Australia’s motivation: Japan attacks
Whilst Australia’s motivation for bringing the case on Japanese Scientific Whaling to the International Court of Justice (ICJ) may be the result of domestic public pressure, the Government of Japan seems to have a more sceptical perspective.
Presenting their oral arguments to the court Japan argued that:
‘Another aspect of the case pertains to confining the geographic coverage of Japan’s special permit whaling in the area of Australia’s self-proclaimed Exclusive Economic Zone (EEZ) in the Antarctic Ocean. As amply demonstrated by numerous actions, Australia attempts to exercise its jurisdiction in this area. Japan does not recognize the Australian position on the EEZ in relation to the Antarctic. By limiting the geographic coverage of the case to its claimed area in the Antarctic Ocean and adjacent areas, is Australia attempting to give legitimacy to its self-proclaimed position on the EEZ? Or is Australia trying to avoid putting its Antarctic claim to the test, as it would if it imposed a ban on whaling within its claimed Antarctic EEZ, which it has not done.’
Distraction tactics by Japan. No doubt there will be many more as the weeks roll on. The issue at stake here is not whether Australia’s claim to Antarctic territorial waters is justified, but whether the Japanese Government killing whales for purported scientific research is defensible within the modern era.
The Japanese Deputy Minister for Foreign Affairs, Mr Tsuruoka, argued that ‘the case concerns the legality of Japan’s activities under international law and not ethical values or the evaluation of good or bad science.’ This is fundamentally where the viewpoints diverge. Australia argued very strongly last week that what Japan is doing in the Southern Ocean does not equate to good – or even defensible – scientific research, particularly since there are now non-lethal research methods that can provide the information required for managing whale populations. Japan will no doubt argue that the letter of the law (the provisions within the treaty) allows them to essentially do what they like (which they have). The question then is one of whether law can and should be informed by contemporary scientific practice and emerging customary norms.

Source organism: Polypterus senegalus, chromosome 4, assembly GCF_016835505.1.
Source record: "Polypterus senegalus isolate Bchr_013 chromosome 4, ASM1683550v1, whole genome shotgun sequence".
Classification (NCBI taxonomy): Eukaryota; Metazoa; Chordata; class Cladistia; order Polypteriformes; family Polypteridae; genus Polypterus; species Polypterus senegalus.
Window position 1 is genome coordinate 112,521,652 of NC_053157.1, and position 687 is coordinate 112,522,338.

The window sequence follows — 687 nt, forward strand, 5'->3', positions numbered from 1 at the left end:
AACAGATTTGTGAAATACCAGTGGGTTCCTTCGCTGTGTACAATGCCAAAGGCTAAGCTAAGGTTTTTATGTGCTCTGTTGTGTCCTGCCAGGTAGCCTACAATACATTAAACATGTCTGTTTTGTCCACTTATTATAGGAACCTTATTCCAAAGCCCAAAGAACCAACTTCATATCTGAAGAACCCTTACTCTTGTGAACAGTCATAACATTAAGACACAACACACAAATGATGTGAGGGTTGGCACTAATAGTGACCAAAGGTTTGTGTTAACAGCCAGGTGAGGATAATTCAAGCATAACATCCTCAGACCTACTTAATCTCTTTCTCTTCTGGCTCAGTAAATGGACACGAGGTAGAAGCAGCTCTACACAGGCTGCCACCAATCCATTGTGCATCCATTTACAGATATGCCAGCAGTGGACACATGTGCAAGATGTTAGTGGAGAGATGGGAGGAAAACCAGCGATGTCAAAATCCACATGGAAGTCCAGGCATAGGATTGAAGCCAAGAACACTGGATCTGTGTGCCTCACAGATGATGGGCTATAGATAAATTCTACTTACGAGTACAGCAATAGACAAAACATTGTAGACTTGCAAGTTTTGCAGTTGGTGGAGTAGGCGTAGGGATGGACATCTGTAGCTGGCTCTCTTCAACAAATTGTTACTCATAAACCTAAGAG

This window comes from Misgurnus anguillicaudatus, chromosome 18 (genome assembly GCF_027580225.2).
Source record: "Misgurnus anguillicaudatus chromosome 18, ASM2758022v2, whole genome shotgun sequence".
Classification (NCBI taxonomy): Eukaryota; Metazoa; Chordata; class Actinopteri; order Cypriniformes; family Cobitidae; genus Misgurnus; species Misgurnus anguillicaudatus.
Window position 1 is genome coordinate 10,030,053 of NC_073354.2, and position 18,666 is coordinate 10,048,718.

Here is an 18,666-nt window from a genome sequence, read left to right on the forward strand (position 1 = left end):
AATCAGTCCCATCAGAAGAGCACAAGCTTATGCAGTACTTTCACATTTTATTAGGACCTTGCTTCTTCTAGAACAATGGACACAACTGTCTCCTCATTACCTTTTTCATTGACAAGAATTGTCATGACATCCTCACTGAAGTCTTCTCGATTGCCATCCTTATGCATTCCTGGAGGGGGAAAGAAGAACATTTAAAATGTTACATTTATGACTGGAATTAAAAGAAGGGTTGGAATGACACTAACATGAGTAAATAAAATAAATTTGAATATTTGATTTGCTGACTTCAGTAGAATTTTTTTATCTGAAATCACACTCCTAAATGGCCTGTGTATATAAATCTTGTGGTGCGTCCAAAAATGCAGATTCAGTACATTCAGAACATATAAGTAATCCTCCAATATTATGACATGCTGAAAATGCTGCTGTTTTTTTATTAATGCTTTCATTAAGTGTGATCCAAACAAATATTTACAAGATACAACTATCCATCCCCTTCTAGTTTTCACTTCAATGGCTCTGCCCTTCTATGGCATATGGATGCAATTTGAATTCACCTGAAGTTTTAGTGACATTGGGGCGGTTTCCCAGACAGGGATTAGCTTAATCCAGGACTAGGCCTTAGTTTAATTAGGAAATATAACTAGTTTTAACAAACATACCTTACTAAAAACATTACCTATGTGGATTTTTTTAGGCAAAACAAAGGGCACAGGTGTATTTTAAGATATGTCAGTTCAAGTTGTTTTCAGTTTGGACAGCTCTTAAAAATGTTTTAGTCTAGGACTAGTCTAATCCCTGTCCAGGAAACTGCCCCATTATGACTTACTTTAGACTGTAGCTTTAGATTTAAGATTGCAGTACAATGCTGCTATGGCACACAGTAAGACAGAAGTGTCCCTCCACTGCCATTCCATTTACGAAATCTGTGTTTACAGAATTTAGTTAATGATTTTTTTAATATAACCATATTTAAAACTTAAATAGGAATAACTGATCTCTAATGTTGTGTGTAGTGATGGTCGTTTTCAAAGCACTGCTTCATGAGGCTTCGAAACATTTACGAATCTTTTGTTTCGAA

Is it really plausible to take the ethical aspects of this case out of the equation?
Tsuruoka also said: ‘We agree that animal protection, including the prohibition of unnecessary killing and the preservation of biodiversity, is an essentially good cause’. Lip service to a ‘good cause’, yet the data collected from the hundred’s of whales killed in the Antarctic does not constitute good science and meanwhile stockpiles of whale meat continue to grow in Japan. If this doesn’t constitute unnecessary killing, what would?